How to Estimated Final gravity?

Hello how does one find out the final gravity for these recipe’s from morebeer, Northern brewer, etc ?

There is no a fool proof method of calculating FG. The attenuation percentages given by the yeast manufacturers can only be used to compare yeasts not calculate FG. Best you can do is get a range for FG indicating whether the beer will have a dry or sweet finish. Too many variables in brewing a beer whether it be extract, partial mash, or all grain to calculate an exact FG. The only way to determine FG is with sufficient time in the primary for the yeast to finish and accurate SG measurements a few days apart. More than a few days for some yeasts which are slow to finish the last couple of gravity points.

Depends on your yeast and if you are doing extract or AG. AG you can better control your FG than extract. The easiest way to tell if it’s really done is to take a sample, measure the gravity, then take a sample three days later and measure again. If the numbers don’t change, it’s done. For standard gravity OG beers using US-05 I usually finish around 1.012.

Here’s some literature from Beersmith. There really isn’t a short readers digest way to accurately answer your question.

Once we have the grain bill and potentials for each extract or grain in the recipe, the next step is to calculate the “points” for each grain contribution and total them up. This is done simply by multiplying the potential points for each grain by the weight of the grain.

Recall that points are simply the fractional part of the potential – so an extract with a potential of 1.046 is simply 46 points. So for a simple stout with 8 lbs of pale malt (1.036 potential) and 1 lb of roast barley (1.025 potential) would give us:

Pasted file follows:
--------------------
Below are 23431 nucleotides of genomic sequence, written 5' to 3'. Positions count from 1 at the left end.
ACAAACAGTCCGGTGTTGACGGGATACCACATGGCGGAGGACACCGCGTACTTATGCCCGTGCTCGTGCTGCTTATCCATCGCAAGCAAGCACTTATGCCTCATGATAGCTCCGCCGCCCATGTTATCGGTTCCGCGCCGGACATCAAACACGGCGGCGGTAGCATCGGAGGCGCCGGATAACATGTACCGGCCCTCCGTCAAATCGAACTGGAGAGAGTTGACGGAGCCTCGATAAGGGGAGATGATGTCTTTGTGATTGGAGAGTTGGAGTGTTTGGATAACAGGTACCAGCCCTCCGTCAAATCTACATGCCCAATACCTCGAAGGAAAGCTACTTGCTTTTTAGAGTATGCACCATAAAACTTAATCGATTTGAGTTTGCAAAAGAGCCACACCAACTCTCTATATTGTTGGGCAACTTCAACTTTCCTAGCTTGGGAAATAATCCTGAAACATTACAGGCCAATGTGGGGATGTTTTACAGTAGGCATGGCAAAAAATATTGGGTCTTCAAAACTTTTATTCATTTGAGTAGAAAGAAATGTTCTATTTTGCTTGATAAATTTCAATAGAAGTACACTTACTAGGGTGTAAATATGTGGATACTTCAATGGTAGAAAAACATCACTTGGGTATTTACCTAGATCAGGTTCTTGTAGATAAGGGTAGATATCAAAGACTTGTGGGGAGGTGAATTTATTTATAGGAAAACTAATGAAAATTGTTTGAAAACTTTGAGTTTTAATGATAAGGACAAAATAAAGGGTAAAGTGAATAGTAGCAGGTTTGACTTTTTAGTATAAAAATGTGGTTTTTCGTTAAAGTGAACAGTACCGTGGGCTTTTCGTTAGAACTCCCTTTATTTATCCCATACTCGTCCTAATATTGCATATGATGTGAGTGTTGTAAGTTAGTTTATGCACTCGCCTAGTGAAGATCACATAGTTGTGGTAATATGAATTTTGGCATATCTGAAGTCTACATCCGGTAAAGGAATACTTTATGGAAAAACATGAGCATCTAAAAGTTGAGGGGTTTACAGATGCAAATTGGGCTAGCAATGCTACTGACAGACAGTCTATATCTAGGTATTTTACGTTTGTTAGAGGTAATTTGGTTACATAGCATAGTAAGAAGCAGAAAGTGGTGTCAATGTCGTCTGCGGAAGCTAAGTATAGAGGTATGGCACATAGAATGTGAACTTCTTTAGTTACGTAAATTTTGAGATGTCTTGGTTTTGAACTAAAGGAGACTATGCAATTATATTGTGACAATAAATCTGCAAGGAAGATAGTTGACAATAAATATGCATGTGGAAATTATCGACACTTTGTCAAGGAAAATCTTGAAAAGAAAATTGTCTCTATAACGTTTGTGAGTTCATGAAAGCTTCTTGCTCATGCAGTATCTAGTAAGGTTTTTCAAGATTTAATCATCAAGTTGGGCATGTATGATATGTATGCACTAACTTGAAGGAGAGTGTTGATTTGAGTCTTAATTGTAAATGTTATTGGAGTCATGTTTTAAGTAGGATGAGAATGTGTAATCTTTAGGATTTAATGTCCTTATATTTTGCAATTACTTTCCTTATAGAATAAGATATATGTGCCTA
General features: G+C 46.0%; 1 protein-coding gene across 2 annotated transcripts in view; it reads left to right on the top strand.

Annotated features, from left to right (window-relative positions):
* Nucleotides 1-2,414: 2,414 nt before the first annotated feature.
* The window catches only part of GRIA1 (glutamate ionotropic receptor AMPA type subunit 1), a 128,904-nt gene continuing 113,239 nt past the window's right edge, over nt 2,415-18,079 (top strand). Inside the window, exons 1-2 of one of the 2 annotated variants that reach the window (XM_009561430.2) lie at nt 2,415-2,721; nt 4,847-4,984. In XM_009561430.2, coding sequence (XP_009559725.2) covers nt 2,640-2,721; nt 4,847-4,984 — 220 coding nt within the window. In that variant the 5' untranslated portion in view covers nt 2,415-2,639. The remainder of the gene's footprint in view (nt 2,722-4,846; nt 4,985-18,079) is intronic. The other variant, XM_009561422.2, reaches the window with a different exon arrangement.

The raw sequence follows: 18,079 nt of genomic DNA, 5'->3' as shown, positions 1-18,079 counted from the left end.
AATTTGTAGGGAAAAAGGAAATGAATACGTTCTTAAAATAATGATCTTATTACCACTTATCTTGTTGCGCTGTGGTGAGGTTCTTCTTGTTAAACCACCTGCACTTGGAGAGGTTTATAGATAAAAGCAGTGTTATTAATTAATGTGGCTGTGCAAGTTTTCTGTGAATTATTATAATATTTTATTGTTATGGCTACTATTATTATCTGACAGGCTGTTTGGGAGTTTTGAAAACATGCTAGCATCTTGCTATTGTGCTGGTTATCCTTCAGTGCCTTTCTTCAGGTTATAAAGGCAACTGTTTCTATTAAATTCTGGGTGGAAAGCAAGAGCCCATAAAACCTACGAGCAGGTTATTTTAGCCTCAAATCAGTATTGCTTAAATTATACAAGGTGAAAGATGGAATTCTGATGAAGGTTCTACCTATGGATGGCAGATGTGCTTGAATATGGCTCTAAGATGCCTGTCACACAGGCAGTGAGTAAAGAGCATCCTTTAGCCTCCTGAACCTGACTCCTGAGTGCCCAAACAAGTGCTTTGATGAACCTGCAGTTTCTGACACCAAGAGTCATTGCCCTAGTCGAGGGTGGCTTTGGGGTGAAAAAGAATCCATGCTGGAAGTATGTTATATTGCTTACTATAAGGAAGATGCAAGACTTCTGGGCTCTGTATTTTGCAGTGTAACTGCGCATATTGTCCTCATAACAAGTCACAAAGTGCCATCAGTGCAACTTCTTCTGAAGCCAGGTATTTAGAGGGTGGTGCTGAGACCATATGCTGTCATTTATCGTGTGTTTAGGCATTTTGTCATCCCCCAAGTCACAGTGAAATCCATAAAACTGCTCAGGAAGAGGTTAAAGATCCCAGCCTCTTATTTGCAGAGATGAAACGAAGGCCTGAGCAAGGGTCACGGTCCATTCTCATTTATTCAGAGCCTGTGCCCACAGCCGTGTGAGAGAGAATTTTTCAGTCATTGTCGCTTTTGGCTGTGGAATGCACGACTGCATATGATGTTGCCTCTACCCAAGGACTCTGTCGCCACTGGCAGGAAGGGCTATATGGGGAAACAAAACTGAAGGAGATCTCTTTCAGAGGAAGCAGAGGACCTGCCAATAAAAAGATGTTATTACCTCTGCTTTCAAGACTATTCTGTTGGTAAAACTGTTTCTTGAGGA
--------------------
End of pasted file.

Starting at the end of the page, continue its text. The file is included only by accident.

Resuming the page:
36 points * 8 lbs = 288 points
25 points * 1 lb = 25 points
Total = 313 points.

The next step is to apply an “efficiency” factor to our process. The potentials given for the grain are the maximum possible amount you could draw from the grains if you crushed them under laboratory conditions with no losses. Real mashing processes and subsequent sparging, boiling and transferring are not ideal – so a typical brewhouse has an efficiency number far less than 100%. The brewhouse efficiency number includes all of the losses in the system into the fermenter including mashing, lautering, boiling, trub loss and transferring the finished wort to fermenter. A typical brewhouse efficiency number for a home system is 70-75%. In this case we’ll use 72%

313 points * 72% efficiency = 225.4 points

Now we just divide by the “into fermenter” volume which in this case is 5 gallons:

225 points / 5 gallons = 44.8 points/gal

And that is the original gravity estimate if we convert it back to specific gravity – 44.8 points gives us an OG of approximately 1.045

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And if you are wondering how NB and MoreBeer figure these numbers out…they do what everyone else does and uses brewing software which calculates the stuff for you.

And don’t fergit the variables’ that different yeast bring to the party to, low attenuation, high attenuation…. Sneezles61

Yeast health, pitch rate, temps…

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Yes the art of brewing beer. I try to stick to kveik yeast. Now. Even with out calculating. And have done about. 25 batches.with kviek yeast . I know. The fg. Ends up around. 1.012 to 1.010. Aa yes. Should have tomorow. 12 vials. New kveik in my house

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